“Of course, Emily.  Nothing to worry about.  Just close your eyes and sit still.  In five minutes or less your problem will disappear, just as I promised.”

 

The girl shifts uneasily on the dry grass and leaves.  “I don’t see how your little ritual can make my problems vanish, Mr. Fle—“

 

“Simon,” the man cuts in smoothly.  “How will you know unless you try it?  What can it hurt?”

 

Above them, she shifts slightly.  She has not felt fear or pain or anger in a very long time, has almost forgotten such things existed.  But now—at the return of his voice—she feels them stirring and bubbling deep within her.  Memories begin to rise to the suface…distant faces…far-off laughter…the touch of a loved one’s hand in hers… She begins to shake.

 

On the grass below, Emily sighs.  “You’re right.  I can’t imagine anything worse than the way I feel right now.  I’d do almost anything to have this heartache go away.”  She sighs once more, then closes her eyes.

 

Simon’s face is triumphant.  He raises his hands above her head, holding one on each side, and begins to chant in a low monotone. 

 

Above them the shaking is getting worse.  More and more memories flood her mind.  She has been happy for a long time, but now she remembers what she lost, what she gave up so very long ago.  She can’t let it happen to this girl, too—not again.   She gathers her strength and tries to scream, to warn the girl.  But she can’t make a sound.

 

A wind begins to blow around Simon and Emily.  Between his hands a cold blue light grows.  It outlines her body.  Simon’s smile grows wider.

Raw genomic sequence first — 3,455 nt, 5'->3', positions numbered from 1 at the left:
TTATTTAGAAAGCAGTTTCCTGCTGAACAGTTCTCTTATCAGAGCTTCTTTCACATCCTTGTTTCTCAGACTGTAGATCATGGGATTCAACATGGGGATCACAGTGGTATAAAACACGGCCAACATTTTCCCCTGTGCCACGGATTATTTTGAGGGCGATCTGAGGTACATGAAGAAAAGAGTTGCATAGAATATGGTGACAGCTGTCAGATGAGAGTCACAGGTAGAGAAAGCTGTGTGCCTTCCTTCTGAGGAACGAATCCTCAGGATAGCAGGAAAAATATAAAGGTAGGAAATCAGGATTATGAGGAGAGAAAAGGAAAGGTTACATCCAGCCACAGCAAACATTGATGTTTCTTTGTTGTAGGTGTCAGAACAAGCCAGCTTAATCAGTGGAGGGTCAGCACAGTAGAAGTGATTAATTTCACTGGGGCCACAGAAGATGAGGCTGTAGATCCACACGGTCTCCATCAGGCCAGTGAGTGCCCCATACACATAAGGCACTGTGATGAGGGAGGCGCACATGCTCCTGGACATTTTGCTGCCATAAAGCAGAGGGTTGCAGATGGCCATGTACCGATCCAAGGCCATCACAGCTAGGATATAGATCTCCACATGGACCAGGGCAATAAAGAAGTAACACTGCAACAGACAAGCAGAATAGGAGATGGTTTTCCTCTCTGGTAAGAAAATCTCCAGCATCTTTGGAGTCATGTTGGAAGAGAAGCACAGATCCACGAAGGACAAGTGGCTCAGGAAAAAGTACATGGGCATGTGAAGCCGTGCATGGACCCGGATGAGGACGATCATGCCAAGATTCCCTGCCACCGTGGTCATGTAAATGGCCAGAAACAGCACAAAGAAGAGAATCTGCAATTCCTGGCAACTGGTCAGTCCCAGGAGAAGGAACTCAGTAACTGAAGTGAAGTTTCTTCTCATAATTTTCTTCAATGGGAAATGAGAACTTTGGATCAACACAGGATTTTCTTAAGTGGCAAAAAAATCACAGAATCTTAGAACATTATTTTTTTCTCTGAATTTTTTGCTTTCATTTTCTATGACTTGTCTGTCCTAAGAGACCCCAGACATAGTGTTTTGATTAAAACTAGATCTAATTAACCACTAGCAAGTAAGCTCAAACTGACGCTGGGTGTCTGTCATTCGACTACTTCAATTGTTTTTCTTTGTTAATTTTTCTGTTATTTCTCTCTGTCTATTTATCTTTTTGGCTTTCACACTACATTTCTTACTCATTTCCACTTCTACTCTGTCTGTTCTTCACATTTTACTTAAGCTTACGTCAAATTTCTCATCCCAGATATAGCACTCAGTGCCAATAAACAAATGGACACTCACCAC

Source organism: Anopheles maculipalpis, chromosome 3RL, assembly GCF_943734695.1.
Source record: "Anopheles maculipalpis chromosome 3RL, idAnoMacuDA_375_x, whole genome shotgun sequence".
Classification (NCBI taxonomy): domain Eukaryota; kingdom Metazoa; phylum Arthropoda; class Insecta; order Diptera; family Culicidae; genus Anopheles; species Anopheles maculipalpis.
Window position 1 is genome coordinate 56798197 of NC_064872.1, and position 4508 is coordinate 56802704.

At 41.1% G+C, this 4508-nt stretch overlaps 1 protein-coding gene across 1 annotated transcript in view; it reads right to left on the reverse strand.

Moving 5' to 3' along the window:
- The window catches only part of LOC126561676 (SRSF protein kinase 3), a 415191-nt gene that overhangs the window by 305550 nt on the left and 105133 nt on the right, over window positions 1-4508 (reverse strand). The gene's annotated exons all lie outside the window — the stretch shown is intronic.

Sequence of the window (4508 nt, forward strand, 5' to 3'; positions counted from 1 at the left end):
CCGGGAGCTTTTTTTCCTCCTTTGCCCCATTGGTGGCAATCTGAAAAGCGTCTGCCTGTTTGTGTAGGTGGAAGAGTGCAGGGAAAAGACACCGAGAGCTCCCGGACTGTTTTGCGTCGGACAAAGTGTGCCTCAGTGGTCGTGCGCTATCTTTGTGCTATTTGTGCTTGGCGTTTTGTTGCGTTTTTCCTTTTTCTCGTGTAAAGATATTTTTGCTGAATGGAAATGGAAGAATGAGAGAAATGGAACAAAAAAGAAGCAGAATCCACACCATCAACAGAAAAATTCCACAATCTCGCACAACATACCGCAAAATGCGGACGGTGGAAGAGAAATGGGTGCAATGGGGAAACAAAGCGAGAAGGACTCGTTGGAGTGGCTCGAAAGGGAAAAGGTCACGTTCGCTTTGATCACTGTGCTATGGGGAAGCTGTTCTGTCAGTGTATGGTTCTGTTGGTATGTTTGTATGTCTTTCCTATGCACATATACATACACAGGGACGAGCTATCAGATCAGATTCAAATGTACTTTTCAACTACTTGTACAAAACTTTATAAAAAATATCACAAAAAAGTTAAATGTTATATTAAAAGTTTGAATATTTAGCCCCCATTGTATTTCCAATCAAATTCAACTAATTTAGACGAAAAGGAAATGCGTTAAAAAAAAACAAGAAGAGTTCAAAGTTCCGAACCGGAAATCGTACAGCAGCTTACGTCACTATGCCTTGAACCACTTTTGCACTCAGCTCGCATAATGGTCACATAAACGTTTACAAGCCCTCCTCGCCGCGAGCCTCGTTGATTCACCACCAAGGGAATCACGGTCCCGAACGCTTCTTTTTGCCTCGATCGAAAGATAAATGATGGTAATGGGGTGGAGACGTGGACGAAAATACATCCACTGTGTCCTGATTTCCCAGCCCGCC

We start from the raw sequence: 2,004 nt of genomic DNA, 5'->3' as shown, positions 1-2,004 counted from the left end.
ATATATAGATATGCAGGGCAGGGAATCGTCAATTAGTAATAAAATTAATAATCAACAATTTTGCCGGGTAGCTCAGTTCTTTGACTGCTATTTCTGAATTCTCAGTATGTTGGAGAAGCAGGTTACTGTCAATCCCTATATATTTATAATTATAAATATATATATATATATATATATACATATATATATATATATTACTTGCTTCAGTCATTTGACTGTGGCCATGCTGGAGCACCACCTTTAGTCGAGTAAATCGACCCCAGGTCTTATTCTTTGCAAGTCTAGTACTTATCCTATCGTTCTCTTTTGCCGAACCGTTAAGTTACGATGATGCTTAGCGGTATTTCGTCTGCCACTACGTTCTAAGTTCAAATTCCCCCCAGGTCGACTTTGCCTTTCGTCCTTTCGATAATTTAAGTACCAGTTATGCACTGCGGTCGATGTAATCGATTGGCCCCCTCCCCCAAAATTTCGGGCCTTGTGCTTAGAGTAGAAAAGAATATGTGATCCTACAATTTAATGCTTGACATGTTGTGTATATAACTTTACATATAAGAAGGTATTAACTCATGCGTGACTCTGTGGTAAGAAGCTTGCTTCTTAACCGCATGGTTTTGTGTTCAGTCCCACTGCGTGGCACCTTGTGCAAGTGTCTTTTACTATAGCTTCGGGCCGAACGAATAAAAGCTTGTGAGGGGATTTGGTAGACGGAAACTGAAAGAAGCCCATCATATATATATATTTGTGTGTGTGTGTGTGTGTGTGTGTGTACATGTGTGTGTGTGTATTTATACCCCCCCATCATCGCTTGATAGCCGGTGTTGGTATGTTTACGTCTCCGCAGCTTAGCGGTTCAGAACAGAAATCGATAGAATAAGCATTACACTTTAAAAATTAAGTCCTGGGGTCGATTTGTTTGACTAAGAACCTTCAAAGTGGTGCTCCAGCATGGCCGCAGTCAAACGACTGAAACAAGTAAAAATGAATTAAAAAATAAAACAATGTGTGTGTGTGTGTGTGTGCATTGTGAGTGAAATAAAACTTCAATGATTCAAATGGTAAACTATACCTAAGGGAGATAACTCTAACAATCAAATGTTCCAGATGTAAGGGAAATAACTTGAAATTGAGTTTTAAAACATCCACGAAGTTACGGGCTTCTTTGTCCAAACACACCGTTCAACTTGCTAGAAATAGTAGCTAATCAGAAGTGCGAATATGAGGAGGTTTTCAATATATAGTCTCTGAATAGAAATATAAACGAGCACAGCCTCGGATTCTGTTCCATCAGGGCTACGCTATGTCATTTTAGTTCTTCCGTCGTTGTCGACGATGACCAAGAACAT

It is not enough.  She tries harder.  She concentrates every desire on the couple below her, pitting her strength against the forces that hold her feet deep in the earth. 

 

Emily twitches.  “Simon?  I feel weird.  What’s going on?” 

 

“Hush,” he whispers.  “It’s working.”  Emily’s arms and legs begin to lengthen and spread toward the earth, fingers becoming sharp and pointed, reaching toward the soil. 

 

“Simon?” she struggles to open her eyes.  “I can’t move!  Stop!  STOP!”  Her skin begins to change, hardening, thickening, darkening.  One foot sinks into the dirt.

 

Simon’s laugh rings out, harsh and ecstatic.  “It’s too late now,” he says.  “It’s been too long since I changed one of you.  My power was running low.  And you’ll get what I promised—your problem will be gone.  You won’t even remember that your boyfriend exists.” 

 

Above the struggling girl, she gives one last desperate heave.  The ground underneath Simon opens in one long, wide crack.  “What the—no!” he cries.  “Impossible!”  He begins to fall and scrabbles around, trying to hold on.  A long root wraps around his waist and pulls him down, deep, deep down… He is falling…

 

Cold blue light arcs from his hands and leaps back to Emily. 

 

The ground closes.  The wind is gone.  Emily stands, shaking.  She looks at her fingers.  They are covered in dirt.  So are her jeans, up to her knees.  She rubs her skin.  It is soft, normal.  She hears something.  She looks around.

 

She is alone.  The leaves of the solitary oak tree behind her rustle.  It is a quiet sound…

 

Almost a whisper.

 

Copyright 2009 by Kiirsi Hellewell; all rights reserved by the author.